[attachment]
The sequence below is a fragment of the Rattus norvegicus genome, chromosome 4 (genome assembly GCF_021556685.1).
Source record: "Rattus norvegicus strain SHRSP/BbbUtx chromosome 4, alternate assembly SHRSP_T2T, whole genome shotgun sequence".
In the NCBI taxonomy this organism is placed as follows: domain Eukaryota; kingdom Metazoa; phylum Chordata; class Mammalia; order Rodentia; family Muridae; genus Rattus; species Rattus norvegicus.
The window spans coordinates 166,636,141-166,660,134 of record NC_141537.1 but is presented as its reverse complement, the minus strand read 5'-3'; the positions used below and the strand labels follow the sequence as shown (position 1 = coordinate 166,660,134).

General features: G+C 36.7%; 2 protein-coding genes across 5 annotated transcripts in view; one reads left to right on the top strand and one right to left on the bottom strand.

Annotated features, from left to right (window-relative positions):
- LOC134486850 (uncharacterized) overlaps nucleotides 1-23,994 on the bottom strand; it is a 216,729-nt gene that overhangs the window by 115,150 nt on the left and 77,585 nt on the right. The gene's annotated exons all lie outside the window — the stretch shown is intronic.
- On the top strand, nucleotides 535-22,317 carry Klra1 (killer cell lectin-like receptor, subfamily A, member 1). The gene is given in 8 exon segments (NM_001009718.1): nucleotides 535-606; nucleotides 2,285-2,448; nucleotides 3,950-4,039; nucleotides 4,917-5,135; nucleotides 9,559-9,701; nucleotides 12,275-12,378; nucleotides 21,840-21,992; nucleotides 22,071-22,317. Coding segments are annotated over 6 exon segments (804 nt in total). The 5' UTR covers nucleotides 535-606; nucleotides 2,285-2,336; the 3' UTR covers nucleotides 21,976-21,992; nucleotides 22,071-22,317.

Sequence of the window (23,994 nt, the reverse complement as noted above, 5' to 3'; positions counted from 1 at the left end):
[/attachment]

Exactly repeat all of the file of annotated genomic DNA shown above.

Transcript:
The sequence below is a fragment of the Rattus norvegicus genome, chromosome 4 (genome assembly GCF_021556685.1).
Source record: "Rattus norvegicus strain SHRSP/BbbUtx chromosome 4, alternate assembly SHRSP_T2T, whole genome shotgun sequence".
In the NCBI taxonomy this organism is placed as follows: domain Eukaryota; kingdom Metazoa; phylum Chordata; class Mammalia; order Rodentia; family Muridae; genus Rattus; species Rattus norvegicus.
The window spans coordinates 166,636,141-166,660,134 of record NC_141537.1 but is presented as its reverse complement, the minus strand read 5'-3'; the positions used below and the strand labels follow the sequence as shown (position 1 = coordinate 166,660,134).

General features: G+C 36.7%; 2 protein-coding genes across 5 annotated transcripts in view; one reads left to right on the top strand and one right to left on the bottom strand.

Annotated features, from left to right (window-relative positions):
- LOC134486850 (uncharacterized) overlaps nucleotides 1-23,994 on the bottom strand; it is a 216,729-nt gene that overhangs the window by 115,150 nt on the left and 77,585 nt on the right. The gene's annotated exons all lie outside the window — the stretch shown is intronic.
- On the top strand, nucleotides 535-22,317 carry Klra1 (killer cell lectin-like receptor, subfamily A, member 1). The gene is given in 8 exon segments (NM_001009718.1): nucleotides 535-606; nucleotides 2,285-2,448; nucleotides 3,950-4,039; nucleotides 4,917-5,135; nucleotides 9,559-9,701; nucleotides 12,275-12,378; nucleotides 21,840-21,992; nucleotides 22,071-22,317. Coding segments are annotated over 6 exon segments (804 nt in total). The 5' UTR covers nucleotides 535-606; nucleotides 2,285-2,336; the 3' UTR covers nucleotides 21,976-21,992; nucleotides 22,071-22,317.

Sequence of the window (23,994 nt, the reverse complement as noted above, 5' to 3'; positions counted from 1 at the left end):